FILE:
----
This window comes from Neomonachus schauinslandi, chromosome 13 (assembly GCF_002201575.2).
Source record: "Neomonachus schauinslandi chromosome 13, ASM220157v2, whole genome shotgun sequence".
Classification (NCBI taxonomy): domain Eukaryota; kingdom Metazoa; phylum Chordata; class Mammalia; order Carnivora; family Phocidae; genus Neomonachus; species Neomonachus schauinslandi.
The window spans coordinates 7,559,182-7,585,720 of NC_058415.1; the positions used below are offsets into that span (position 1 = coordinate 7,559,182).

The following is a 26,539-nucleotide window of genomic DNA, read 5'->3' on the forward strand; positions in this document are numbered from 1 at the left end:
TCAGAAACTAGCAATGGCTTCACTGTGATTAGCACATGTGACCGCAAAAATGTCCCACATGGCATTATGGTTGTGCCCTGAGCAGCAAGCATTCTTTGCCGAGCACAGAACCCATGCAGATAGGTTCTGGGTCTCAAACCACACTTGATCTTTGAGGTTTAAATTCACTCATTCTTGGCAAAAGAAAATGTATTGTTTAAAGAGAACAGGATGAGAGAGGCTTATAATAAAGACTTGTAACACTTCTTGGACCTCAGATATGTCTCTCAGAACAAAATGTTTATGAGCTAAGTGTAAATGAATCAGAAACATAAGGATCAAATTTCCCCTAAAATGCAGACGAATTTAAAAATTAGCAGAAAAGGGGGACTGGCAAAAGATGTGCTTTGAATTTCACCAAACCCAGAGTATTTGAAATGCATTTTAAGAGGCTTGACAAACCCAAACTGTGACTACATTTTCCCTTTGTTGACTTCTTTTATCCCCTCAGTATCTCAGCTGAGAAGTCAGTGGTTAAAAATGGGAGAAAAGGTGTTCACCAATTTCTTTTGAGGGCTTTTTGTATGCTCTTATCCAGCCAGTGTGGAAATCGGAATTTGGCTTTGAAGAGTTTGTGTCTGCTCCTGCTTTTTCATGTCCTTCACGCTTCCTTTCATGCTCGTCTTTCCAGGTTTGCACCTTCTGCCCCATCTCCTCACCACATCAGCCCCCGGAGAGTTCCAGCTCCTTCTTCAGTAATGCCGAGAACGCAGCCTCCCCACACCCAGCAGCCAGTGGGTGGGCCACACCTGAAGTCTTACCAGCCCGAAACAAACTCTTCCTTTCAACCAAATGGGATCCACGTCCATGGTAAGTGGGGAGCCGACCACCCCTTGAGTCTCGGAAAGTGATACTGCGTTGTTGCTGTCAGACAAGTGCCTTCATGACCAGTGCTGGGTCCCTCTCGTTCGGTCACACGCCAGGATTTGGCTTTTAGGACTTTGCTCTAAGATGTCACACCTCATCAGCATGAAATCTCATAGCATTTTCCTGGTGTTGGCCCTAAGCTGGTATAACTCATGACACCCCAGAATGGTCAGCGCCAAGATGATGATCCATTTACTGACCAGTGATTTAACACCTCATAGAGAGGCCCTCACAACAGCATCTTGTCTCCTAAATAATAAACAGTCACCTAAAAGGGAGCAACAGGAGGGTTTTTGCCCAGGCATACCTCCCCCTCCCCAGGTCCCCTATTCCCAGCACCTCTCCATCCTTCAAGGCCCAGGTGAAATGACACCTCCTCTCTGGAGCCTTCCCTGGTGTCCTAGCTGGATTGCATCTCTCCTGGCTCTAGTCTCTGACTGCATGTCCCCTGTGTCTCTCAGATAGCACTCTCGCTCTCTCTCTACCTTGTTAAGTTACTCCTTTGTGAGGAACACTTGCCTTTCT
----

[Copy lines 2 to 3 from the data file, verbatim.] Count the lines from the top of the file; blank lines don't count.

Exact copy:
Source record: "Neomonachus schauinslandi chromosome 13, ASM220157v2, whole genome shotgun sequence".
Classification (NCBI taxonomy): domain Eukaryota; kingdom Metazoa; phylum Chordata; class Mammalia; order Carnivora; family Phocidae; genus Neomonachus; species Neomonachus schauinslandi.